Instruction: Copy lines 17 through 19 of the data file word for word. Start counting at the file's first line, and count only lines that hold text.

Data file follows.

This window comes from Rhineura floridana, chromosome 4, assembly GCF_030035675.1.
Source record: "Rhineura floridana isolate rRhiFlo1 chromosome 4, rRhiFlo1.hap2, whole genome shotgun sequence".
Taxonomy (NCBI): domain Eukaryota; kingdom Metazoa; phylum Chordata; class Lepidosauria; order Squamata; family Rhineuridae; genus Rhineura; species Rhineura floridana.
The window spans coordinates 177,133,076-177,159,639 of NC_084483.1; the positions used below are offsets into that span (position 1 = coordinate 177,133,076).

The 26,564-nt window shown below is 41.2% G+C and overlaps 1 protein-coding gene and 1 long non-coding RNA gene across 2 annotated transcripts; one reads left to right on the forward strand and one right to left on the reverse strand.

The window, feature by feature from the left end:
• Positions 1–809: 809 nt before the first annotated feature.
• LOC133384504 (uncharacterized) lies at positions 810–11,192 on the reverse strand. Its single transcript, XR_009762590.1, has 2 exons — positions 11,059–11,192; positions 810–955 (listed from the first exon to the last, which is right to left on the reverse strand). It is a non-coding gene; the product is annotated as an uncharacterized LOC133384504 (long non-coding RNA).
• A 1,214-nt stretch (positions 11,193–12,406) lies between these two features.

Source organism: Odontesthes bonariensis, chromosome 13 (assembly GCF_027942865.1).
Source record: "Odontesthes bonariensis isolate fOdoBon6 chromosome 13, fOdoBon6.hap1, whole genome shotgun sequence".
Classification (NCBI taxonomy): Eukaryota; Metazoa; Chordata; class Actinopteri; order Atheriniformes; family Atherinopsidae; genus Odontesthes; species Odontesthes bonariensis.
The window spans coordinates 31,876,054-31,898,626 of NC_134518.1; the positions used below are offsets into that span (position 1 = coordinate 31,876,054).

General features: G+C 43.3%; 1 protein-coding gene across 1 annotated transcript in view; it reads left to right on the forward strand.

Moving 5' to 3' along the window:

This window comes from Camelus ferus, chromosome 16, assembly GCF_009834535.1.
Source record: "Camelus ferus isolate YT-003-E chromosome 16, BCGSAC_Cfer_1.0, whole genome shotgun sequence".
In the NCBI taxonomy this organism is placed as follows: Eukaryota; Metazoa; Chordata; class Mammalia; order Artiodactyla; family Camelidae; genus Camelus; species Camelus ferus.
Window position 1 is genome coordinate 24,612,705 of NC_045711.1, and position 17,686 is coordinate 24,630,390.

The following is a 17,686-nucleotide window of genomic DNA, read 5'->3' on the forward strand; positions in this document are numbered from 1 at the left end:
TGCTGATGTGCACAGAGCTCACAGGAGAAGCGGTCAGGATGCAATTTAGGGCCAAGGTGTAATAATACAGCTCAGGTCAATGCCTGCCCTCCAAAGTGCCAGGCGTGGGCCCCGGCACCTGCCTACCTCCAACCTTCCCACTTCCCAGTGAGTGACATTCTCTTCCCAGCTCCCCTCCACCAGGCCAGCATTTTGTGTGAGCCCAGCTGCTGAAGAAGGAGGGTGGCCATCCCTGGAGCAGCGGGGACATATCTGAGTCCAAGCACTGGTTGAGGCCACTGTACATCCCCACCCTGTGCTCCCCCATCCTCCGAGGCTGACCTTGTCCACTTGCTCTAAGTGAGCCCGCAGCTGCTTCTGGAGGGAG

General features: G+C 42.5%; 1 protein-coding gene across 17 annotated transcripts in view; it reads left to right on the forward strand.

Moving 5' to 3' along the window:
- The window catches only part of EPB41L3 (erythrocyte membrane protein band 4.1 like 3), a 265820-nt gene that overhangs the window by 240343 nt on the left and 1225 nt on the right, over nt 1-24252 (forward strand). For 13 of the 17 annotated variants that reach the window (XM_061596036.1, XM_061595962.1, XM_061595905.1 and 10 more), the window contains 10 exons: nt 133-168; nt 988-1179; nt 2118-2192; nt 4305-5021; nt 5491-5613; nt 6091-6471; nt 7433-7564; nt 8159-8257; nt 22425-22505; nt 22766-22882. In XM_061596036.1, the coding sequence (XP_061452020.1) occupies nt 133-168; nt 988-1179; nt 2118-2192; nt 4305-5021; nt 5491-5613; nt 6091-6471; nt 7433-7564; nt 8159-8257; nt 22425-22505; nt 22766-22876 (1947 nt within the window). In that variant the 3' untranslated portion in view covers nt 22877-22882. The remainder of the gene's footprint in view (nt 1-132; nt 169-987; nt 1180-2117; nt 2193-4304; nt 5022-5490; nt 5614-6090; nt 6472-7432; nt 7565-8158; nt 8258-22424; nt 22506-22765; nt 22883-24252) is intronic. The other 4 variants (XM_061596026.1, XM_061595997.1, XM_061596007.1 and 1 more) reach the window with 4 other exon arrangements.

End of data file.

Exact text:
Source record: "Camelus ferus isolate YT-003-E chromosome 16, BCGSAC_Cfer_1.0, whole genome shotgun sequence".
In the NCBI taxonomy this organism is placed as follows: Eukaryota; Metazoa; Chordata; class Mammalia; order Artiodactyla; family Camelidae; genus Camelus; species Camelus ferus.
Window position 1 is genome coordinate 24,612,705 of NC_045711.1, and position 17,686 is coordinate 24,630,390.